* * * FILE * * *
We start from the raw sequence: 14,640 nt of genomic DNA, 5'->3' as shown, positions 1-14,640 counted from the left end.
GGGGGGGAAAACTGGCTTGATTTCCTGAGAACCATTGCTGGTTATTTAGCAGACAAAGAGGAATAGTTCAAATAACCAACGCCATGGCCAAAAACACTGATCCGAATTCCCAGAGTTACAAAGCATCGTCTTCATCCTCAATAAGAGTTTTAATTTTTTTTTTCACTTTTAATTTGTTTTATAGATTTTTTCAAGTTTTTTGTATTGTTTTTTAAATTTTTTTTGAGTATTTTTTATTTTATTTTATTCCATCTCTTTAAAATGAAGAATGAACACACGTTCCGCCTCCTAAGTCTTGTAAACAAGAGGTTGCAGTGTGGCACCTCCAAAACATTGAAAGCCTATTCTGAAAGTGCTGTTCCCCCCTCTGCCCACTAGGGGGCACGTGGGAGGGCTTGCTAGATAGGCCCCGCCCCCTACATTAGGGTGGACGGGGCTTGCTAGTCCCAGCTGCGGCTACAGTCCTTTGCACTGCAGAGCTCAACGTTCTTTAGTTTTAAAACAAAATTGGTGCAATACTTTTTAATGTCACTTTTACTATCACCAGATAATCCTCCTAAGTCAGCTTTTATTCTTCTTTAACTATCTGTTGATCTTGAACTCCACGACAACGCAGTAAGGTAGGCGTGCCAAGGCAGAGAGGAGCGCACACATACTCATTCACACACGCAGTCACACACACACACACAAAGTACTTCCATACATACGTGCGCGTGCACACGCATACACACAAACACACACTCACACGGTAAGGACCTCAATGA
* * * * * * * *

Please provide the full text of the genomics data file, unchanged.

We start from the raw sequence: 14,640 nt of genomic DNA, 5'->3' as shown, positions 1-14,640 counted from the left end.
GGGGGGGAAAACTGGCTTGATTTCCTGAGAACCATTGCTGGTTATTTAGCAGACAAAGAGGAATAGTTCAAATAACCAACGCCATGGCCAAAAACACTGATCCGAATTCCCAGAGTTACAAAGCATCGTCTTCATCCTCAATAAGAGTTTTAATTTTTTTTTTCACTTTTAATTTGTTTTATAGATTTTTTCAAGTTTTTTGTATTGTTTTTTAAATTTTTTTTGAGTATTTTTTATTTTATTTTATTCCATCTCTTTAAAATGAAGAATGAACACACGTTCCGCCTCCTAAGTCTTGTAAACAAGAGGTTGCAGTGTGGCACCTCCAAAACATTGAAAGCCTATTCTGAAAGTGCTGTTCCCCCCTCTGCCCACTAGGGGGCACGTGGGAGGGCTTGCTAGATAGGCCCCGCCCCCTACATTAGGGTGGACGGGGCTTGCTAGTCCCAGCTGCGGCTACAGTCCTTTGCACTGCAGAGCTCAACGTTCTTTAGTTTTAAAACAAAATTGGTGCAATACTTTTTAATGTCACTTTTACTATCACCAGATAATCCTCCTAAGTCAGCTTTTATTCTTCTTTAACTATCTGTTGATCTTGAACTCCACGACAACGCAGTAAGGTAGGCGTGCCAAGGCAGAGAGGAGCGCACACATACTCATTCACACACGCAGTCACACACACACACACAAAGTACTTCCATACATACGTGCGCGTGCACACGCATACACACAAACACACACTCACACGGTAAGGACCTCAATGA